Prior to 2006, OCGA § 31-33-2 did not expressly recognize the applicability of HIPAA, and it specified several different persons, any of whom could obtain a deceased patient’s record. Ga. L. 2002, pp. 641, 642, § 2. In 2006, however, the General Assembly amended subsections (a) and (b) of the statute so as “to change certain provisions relating to furnishing a copy of records to patient, provider, or other authorized person” and “to provide for compliance with” HIPAA. Ga. L. 2006, p. 494. Thus, OCGA § 31-33-2 (b) (1) now provides, in pertinent part, that any request for a deceased patient’s medical records by a person authorized under subsection (a) (2) shall be accompanied by an authorization in compliance with HIPAA and its implementing regulations. Subsection (a) (2) requires a healthcare provider to furnish a copy of a deceased patient’s record upon written request by

(A) The executor, administrator, or temporary administrator for the decedent’s estate if such person has been appointed; (B) If an executor, administrator, or temporary administrator for the decedent’s estate has not been appointed, by the surviving spouse;

(C) If there is no surviving spouse, by any surviving child; and (D) If there is no surviving child, by any parent.

Thus, subsection (a) (2) establishes a definite order of priority with respect to who is authorized to obtain a deceased patient’s medical records. The first priority, set forth in OCGA § 31-33-2 (a) (2) (A), obviously is consistent with the specification in 45 CFR § 164.502 (g) (4) of an executor, administrator, or other person having authority to act on behalf of the decedent or his estate. OCGA § 31-33-2 (a) (2) (B) applies only if an executor or administrator has not been appointed. The evident purpose of subsection (a) (2), when read in conjunction with subsection (b) (1), is to identify several persons, the executor or administrator being the first choice and the surviving spouse being the second, who have authority to submit an authorization in compliance with HIPAA and to obtain medical records on behalf of the decedent or his estate. Accordingly, we conclude that OCGA § 31-33-2 (a) (2) constitutes the applicable state law to which 45 CFR § 164.502 (g) (4) refers and that subsection (a) (2) (B) necessarily implies that, when there is no executor or administrator, the surviving spouse is granted authority to act on behalf of the decedent or his estate with respect to requests for medical records.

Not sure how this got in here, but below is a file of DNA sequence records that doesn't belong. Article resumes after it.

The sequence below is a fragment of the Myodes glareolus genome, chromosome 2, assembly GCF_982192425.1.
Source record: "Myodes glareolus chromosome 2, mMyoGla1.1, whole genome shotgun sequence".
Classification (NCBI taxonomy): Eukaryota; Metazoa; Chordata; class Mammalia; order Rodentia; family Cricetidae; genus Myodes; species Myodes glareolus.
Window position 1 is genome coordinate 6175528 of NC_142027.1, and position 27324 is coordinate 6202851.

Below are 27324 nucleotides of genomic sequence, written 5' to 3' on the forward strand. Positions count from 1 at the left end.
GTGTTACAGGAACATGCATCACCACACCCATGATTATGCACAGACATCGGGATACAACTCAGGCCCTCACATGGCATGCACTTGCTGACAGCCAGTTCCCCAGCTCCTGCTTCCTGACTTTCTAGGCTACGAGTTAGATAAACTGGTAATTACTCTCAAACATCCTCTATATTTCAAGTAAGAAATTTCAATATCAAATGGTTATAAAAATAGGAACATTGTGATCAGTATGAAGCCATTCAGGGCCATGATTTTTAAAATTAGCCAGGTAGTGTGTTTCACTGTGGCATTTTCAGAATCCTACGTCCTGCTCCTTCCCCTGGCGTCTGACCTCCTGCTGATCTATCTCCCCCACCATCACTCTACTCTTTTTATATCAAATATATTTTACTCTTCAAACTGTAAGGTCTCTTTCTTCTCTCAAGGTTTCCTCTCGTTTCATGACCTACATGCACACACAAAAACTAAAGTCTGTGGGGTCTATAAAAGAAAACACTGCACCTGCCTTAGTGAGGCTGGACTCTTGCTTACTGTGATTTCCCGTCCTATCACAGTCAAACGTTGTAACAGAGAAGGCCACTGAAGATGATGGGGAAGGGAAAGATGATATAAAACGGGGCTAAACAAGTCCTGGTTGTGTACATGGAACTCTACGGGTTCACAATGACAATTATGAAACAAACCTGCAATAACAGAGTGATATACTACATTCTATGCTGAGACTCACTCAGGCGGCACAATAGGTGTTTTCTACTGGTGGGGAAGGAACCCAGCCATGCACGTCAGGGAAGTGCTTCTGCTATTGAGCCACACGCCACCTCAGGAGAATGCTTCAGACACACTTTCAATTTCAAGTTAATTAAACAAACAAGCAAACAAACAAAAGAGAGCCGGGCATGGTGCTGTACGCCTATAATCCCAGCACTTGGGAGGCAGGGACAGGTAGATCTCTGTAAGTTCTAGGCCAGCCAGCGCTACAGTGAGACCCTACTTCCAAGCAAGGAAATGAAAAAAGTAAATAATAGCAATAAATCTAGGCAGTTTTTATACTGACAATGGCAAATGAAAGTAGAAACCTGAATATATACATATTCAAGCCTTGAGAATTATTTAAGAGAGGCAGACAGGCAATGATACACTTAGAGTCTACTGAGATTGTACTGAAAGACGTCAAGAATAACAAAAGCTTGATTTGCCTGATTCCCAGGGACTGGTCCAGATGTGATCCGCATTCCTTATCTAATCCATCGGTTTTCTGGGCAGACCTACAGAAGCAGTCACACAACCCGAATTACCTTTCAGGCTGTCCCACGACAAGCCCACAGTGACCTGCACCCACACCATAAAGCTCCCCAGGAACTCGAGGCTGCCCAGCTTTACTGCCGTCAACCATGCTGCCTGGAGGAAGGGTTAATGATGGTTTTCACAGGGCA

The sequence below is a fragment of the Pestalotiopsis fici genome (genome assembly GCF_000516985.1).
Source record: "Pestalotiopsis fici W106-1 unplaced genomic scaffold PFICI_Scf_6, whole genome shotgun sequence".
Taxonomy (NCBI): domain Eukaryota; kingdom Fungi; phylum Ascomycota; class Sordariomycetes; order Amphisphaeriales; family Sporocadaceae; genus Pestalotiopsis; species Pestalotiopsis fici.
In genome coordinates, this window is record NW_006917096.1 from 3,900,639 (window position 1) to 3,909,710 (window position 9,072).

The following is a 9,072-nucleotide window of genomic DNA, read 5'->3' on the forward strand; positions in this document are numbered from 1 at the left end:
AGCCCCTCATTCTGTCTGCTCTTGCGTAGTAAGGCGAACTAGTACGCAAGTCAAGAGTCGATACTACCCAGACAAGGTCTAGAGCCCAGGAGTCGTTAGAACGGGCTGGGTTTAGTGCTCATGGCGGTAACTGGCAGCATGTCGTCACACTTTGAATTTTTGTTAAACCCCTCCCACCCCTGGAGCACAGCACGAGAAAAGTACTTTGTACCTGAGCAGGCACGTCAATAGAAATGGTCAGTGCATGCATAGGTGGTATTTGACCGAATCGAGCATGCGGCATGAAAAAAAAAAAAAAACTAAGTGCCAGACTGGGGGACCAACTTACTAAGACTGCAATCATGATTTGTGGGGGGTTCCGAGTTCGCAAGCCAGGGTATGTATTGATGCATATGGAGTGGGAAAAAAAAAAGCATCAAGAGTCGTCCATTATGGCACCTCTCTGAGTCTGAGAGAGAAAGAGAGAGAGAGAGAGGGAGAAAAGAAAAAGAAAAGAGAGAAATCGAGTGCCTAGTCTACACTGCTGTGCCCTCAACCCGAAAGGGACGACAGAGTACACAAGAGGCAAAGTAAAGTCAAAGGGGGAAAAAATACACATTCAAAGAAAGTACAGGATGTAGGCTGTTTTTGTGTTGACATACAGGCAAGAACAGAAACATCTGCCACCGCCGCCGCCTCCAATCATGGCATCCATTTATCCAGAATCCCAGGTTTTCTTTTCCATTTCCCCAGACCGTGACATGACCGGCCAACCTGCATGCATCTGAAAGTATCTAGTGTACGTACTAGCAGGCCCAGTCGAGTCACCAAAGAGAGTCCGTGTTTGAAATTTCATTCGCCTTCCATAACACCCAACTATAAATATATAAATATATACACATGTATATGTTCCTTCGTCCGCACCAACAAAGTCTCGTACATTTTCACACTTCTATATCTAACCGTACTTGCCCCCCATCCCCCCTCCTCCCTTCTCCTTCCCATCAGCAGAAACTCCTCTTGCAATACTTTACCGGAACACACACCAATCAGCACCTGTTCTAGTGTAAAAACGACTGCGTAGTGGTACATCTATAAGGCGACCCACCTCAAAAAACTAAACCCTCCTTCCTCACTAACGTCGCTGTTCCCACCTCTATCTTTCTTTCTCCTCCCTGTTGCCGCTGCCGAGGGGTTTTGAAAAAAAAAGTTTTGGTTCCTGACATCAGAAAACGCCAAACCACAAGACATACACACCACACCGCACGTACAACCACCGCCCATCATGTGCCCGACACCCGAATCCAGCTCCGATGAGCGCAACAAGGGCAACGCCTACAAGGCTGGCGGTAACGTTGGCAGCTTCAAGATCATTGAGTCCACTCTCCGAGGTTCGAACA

45 CFR § 164.502 (g) (4) requires that “a covered entity” such as Alvista “treat such person” having authority to act on behalf of the decedent or his estate “as a personal representative . . . with respect to protected health information relevant to such personal representation.” As the preceding discussion of OCGA § 31-33-2 (a) (2) makes clear, that statute treats the surviving spouse as a personal representative in lieu of the executor or administrator with respect to requests for medical records. Subsection (a) (2) (B) of the statute establishes a limited personal representation in the surviving spouse for the express purpose of obtaining the decedent’s medical records in compliance with HIPAA. The Georgia statute does not provide for personal representation by the surviving spouse for other purposes. However, the statute permits her to obtain all types of medical records, other than mental health records as excepted by OCGA § 313-3-4, and subject to the preservation in OCGA § 31-33-6 of the privileged or confidential nature of communications recognized in other laws. Therefore, OCGA § 31-33-2 (a) (2) is carefully tailored to provide the authority contemplated by 45 CFR § 164.502 (g) (4). Except for mental health records and any records which remain privileged or confidential, all of the decedent’s protected health information is relevant to the limited personal representation granted to a surviving spouse by OCGA § 31-33-2 (a) (2) (B). Therefore, Ms. Miller, by qualifying for that limited personal representation and requesting medical records which she is authorized to request by virtue of such representation, has met every requirement of 45 CFR § 164.502 (g) (4).